Forvaltningshistorie og forvaltningsvidenskab - en undersøgelse af efterkrigsårenes forvaltningshistorie og Forvaltningskommissionen af 1946

Nils Bredsdorff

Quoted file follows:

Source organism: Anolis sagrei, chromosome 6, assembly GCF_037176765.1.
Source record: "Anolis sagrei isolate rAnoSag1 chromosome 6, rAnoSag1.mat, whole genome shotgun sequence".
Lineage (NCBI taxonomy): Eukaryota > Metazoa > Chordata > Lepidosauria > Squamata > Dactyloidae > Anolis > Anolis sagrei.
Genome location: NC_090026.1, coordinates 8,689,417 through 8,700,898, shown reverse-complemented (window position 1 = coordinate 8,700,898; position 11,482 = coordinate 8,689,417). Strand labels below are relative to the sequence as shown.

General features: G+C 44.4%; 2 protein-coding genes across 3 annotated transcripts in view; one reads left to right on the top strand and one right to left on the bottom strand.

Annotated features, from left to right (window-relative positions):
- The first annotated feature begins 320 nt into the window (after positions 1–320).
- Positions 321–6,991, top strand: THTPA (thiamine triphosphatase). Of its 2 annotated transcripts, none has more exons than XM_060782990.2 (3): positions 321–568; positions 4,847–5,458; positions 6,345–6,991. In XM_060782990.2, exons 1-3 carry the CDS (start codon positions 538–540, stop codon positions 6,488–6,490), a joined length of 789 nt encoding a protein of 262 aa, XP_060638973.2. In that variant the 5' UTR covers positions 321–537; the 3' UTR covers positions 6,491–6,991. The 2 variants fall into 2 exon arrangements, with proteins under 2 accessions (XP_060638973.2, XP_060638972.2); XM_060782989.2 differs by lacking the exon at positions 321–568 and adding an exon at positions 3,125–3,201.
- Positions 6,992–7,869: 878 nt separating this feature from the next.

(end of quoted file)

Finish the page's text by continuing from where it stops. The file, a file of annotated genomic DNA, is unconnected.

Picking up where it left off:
Summary The aim of the dissertation is twofold. One angle is to enhance knowledge about public administration reforms in the post-war years. To do this it was necessary to examine the archives of the Reform Commission. The task was, hereafter, to try to create a picture of what ideas the agents in the reform work had about administration and reform. This perspective could be called the history of public administration, i.e. a reform is studied in its context and on its own premisses. The Public Administration Reform Commission of 1946 was influenced by the reform zeal of the post-war years as well as by the lack of political will (consent) to reform in the 481 last part of the period. The work (effort) of the commission was coloured by the discrepancy between the dominating idea of public administration and elements of a new reality in public administration. Between discourses from the "bürgerliche Rechtsstaat" and discourses from the emerging social engineering. From another angle the aim is to enhance the understanding of an indispensable new debate of the methods in the study of comparative public administration. Diacrone and syncrone comparisons between systems of administration raise innumerable methodological problems, e.g. ethnocentricity and anacronism. The majority of important social science theories about administrative behaviour and administrative organizations try to abstract from the historical context of the subject in question. Some theories pay lip service to contextual analysis without any consequences for the comparative approach. Instead of confronting the problems in comparisons most of the theories unwillingly stresses them: The fundamental concept of Bounded Rationality simply cries for an answer to the question, bounded by what? The next question must be: Are the bounds metahistorical invariants? The dissertation tries to weave the answer into the study of the revolution in the post-war (American) social sciences and its effects in establishing the Danish science of public administration. The discussion of methods is a clarification and a clearing operation. It leads to one question: how to proceed? A sketch to a historical sociological approach is given which could be called a historical institutionalist approach. It concentrates on the peculiar, historical and institutionally bounded distinctive behaviour among administrative personel which makes the contextual approach indispensable to a study of public administration. Without a detailed investigation of the historical conditions and on how the ruling ideas about society influences public administration and its agents the results of comparisons will be limited to pure heuristics. The main part of the study is an attempt to make such a detailed description. If you wish, an example of a possible answer to the question about how to proceed. The presentation of the historical material and the examination of the archives from the Commission has no intention of being analytical in the traditional social science meaning of the word. The historical part of the work does not intend to generate theories or to be part of such an enterprise. The public administration history angle is, however, the prerequisite to approach the Public Administration comparative angle. On the other hand, working with the methodological problems in comparisons has offered some productive angles to the study of the history of public administration and policy: The entry of economists and (later) keynesians into public administration, the spreding of the new "scientific study" of public administration, the triumphal progress of the discourse of rationalization, the concept of ground rules or core values etc... Chapter I deals with the methodological problems and ways of studying public administration in its development. Chapter II sketches the social and political environment of the Reform Commission. Chapter III gives the outlines of the history of the Commission, its composition etc.. Chapter IV gives three interviews with comtemporary civil servants and politicians and some until now unpublished papers concerning the start of the Commission. Chapter V goes into the micropolitics of the Commission, i.e. studies the performance of selected subcommittees and Chapter VI follows the Commission to its last report and the establishment in 1952 of a permanent 'auditing' body for the Danish public administration. Two additional articles recapitulate the methodological discussion and the historical account at the request of the assessment committee.

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